Because LGBT individuals historically have been labeled deviant or pathological by many in the medical and psychiatric community, they have been marginalized by some segments of the health professions. As a result, many gays and lesbians do not disclose their sexual orientation to their health care providers (Cochran & Mays, 1988). Consequently, many LGBT individuals, particularly transgender individuals, are reluctant to use mainstream health care services and are medically underserved.
However, LGBT health advocates and professionals have lobbied for changes in mainstream professional organizations. This has resulted in policy statements addressing the needs of LGBT clients and the formation of official LGBT affiliates, such as the American Psychological Association’s Task Force on the Status of Lesbian and Gay Psychologists and the American Psychiatric Association’s Committee on Gay, Lesbian, and Bisexual Issues. Although these changes have been important steps in establishing ethical guidelines for appropriate care, many health and mental health treatment providers remain uncomfortable with sexual diversity and continue to discriminate against LGBT clients.
A survey of the membership of the American Association of Physicians for Human Rights (now called the Gay and Lesbian Medical Association) (1994) found that, of 711 members, 52 percent had observed the denial of care or the provision of suboptimal care to lesbian and gay clients. Eighty-eight percent heard colleagues make disparaging remarks about their lesbian and gay clients. At the same time, 64 percent of the members stated that it is important for clients to reveal their sexual orientation because of distinctive health concerns, but also noted they risk receiving substandard care when doing so. Transgender individuals are even more marginalized and are often denied care, and LGBT individuals of color may experience racial bias in addition to homophobia.
Thus, sensing these prejudices, many LGBT persons have not used the health care system adequately. Their hesitation to seek health care may result in later diagnoses of illnesses, which results in poorer treatment outcomes. Many physicians are ignorant of the special health concerns of LGBT individuals, such as the possibility of anal warts in gay men or the surgical and hormonal treatment options for transgender individuals.
LGBT people experience the same kinds of disparities as people of color. Both groups receive lower quality medical care than ‘straights’ and whites. The result is misdiagnosis, improper treatment, greater disease, and premature death. Among the many causes for this are a shortage of minority physicians, inadequate insurance coverage, and stereotyping and bias due to homophobia among nurses, doctors and medical students. (Some studies show that as many as 96% of lesbian women anticipate negative reactions from practitioners if they are open about their sexuality). And many insurance plans exclude illnesses and treatments specific to sexual orientation and gender identity. The shortcomings are many. Those in the health and human services field need to improve, but we needn’t sit back and wait for them to become better. Those of us in the LGBT community and allies can help them along.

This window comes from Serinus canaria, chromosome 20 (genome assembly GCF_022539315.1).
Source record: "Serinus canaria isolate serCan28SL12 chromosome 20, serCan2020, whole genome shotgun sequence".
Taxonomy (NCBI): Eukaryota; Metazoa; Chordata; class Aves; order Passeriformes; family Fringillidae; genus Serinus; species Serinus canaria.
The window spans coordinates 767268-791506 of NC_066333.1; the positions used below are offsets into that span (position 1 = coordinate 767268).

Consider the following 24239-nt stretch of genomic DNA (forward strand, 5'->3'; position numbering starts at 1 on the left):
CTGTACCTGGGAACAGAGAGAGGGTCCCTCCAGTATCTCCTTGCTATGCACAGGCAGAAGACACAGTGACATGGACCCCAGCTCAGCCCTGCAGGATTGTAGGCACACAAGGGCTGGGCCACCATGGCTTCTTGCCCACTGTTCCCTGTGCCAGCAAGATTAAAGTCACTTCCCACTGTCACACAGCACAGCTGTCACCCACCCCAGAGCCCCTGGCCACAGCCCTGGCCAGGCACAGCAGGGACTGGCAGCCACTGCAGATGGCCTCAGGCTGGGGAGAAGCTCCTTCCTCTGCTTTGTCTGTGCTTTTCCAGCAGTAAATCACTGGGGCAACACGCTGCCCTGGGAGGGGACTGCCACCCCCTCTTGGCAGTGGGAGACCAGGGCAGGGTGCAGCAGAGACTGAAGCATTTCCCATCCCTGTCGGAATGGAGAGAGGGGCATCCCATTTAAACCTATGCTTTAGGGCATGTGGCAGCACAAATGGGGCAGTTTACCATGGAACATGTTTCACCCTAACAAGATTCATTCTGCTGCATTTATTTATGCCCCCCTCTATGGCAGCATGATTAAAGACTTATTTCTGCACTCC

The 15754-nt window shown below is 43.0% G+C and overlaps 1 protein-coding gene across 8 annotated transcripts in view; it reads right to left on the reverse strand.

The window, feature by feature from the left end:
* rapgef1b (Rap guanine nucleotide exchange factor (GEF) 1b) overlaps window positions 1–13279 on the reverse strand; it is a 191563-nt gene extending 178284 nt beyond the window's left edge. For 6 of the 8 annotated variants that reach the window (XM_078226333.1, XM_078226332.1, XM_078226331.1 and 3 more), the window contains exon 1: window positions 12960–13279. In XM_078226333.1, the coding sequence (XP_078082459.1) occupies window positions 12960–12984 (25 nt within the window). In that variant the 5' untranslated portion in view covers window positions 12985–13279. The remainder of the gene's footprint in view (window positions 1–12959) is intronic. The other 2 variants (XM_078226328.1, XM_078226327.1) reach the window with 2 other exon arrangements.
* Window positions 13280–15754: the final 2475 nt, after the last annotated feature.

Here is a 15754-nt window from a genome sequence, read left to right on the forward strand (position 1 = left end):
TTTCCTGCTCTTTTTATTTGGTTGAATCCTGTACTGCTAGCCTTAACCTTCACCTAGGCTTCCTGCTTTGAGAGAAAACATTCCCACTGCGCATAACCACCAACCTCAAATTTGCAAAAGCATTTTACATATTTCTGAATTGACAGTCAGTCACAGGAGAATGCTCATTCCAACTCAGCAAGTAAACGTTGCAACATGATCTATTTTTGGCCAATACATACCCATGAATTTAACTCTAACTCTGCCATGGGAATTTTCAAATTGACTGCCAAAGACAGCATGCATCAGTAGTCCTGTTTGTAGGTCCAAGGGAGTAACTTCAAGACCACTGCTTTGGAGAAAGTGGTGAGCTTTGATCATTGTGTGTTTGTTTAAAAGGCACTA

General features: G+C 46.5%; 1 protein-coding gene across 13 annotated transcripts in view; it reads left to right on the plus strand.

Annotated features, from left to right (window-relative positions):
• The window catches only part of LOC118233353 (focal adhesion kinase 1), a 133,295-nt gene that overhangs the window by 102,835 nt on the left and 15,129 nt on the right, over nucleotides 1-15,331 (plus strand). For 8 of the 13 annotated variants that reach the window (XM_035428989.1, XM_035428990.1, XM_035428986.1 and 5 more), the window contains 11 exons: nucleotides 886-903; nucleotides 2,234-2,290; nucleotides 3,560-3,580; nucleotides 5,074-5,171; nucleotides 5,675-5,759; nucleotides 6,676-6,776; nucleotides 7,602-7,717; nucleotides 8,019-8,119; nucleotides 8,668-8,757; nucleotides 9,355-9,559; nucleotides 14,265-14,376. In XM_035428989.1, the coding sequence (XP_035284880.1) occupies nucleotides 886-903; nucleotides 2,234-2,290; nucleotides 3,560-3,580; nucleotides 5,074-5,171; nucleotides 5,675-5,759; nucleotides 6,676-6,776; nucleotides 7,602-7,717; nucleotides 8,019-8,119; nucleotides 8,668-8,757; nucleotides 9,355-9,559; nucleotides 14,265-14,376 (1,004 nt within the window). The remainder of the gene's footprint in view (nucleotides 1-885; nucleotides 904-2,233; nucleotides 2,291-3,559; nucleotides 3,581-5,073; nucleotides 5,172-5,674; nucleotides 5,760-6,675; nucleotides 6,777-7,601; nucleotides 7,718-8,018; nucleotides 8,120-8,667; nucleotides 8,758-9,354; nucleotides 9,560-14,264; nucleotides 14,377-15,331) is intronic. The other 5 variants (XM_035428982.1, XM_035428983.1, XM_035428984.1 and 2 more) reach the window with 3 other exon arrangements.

As you may already know, the National Coalition for LGBT Health has named March 28th-April 3rd, 2010 the 8th annual National LGBT Health Awareness Week.
Rainbow Access Initiative is a member of the Healthcare Committee of the NYS LGBT Health & Human Services Network (coordinated through the Empire State Pride Agenda), and we know that our community’s health is too fabulous (and important) to fit into just one week! So we’ve decided to declare March 2010 as the first annual New York LGBT Health Month.
Our theme this year is “31 Ways for 31 Days”…so throughout the month of March, leading up to National LGBT Health Awareness Week, we are encouraging LGBT New Yorkers and the organizations that serve them to educate, advocate and organize around LGBT health and wellness in all its various forms—physical, sexual, spiritual, emotional and social. We’d love it if all LGBT people everywhere would join us in considering March to be LGBT Health Month by implementing good health practices into their daily routines.
We at CWAC believe it is very difficult to have healthy spiritual practices if we do not take care of our physical being as well as we can, and also that it is tough to be physically healthy if we are spiritually hurting. So, if you would like to follow along, at Jenna’s blog you will find a series of daily posts reminding us that good health care runs the gamut from taking some very simple steps to some exceedingly important, complex ones. I hope you read them all in good physical, spiritual and emotional health.
For more information on LGBTQ health issues visit Rainbow Access Initiative and choose from the menu options on the left side.
For more information on spititual health for LGBTQ visit CWAC’s website